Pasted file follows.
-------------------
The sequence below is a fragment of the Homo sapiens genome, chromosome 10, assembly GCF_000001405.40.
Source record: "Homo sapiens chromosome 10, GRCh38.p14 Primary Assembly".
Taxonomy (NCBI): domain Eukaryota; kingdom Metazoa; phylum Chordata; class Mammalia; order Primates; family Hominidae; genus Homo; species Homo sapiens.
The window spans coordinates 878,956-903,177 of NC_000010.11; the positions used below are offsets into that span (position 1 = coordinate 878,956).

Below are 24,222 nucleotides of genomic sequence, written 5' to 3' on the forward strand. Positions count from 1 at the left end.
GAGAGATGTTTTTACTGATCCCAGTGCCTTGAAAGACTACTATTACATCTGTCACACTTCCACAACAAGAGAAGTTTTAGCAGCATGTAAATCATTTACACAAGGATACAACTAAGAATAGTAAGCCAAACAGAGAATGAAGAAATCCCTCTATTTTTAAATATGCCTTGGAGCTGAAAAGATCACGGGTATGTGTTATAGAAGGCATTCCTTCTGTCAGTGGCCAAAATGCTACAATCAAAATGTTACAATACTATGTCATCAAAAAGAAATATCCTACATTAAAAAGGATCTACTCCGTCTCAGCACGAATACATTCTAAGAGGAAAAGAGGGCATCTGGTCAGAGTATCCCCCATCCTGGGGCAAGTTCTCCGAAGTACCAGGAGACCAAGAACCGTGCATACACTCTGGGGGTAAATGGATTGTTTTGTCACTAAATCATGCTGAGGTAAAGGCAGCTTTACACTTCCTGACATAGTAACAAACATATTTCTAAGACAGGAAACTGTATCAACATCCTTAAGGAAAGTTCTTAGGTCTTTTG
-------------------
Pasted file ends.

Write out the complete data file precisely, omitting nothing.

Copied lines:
The sequence below is a fragment of the Homo sapiens genome, chromosome 10, assembly GCF_000001405.40.
Source record: "Homo sapiens chromosome 10, GRCh38.p14 Primary Assembly".
Taxonomy (NCBI): domain Eukaryota; kingdom Metazoa; phylum Chordata; class Mammalia; order Primates; family Hominidae; genus Homo; species Homo sapiens.
The window spans coordinates 878,956-903,177 of NC_000010.11; the positions used below are offsets into that span (position 1 = coordinate 878,956).

Below are 24,222 nucleotides of genomic sequence, written 5' to 3' on the forward strand. Positions count from 1 at the left end.
GAGAGATGTTTTTACTGATCCCAGTGCCTTGAAAGACTACTATTACATCTGTCACACTTCCACAACAAGAGAAGTTTTAGCAGCATGTAAATCATTTACACAAGGATACAACTAAGAATAGTAAGCCAAACAGAGAATGAAGAAATCCCTCTATTTTTAAATATGCCTTGGAGCTGAAAAGATCACGGGTATGTGTTATAGAAGGCATTCCTTCTGTCAGTGGCCAAAATGCTACAATCAAAATGTTACAATACTATGTCATCAAAAAGAAATATCCTACATTAAAAAGGATCTACTCCGTCTCAGCACGAATACATTCTAAGAGGAAAAGAGGGCATCTGGTCAGAGTATCCCCCATCCTGGGGCAAGTTCTCCGAAGTACCAGGAGACCAAGAACCGTGCATACACTCTGGGGGTAAATGGATTGTTTTGTCACTAAATCATGCTGAGGTAAAGGCAGCTTTACACTTCCTGACATAGTAACAAACATATTTCTAAGACAGGAAACTGTATCAACATCCTTAAGGAAAGTTCTTAGGTCTTTTG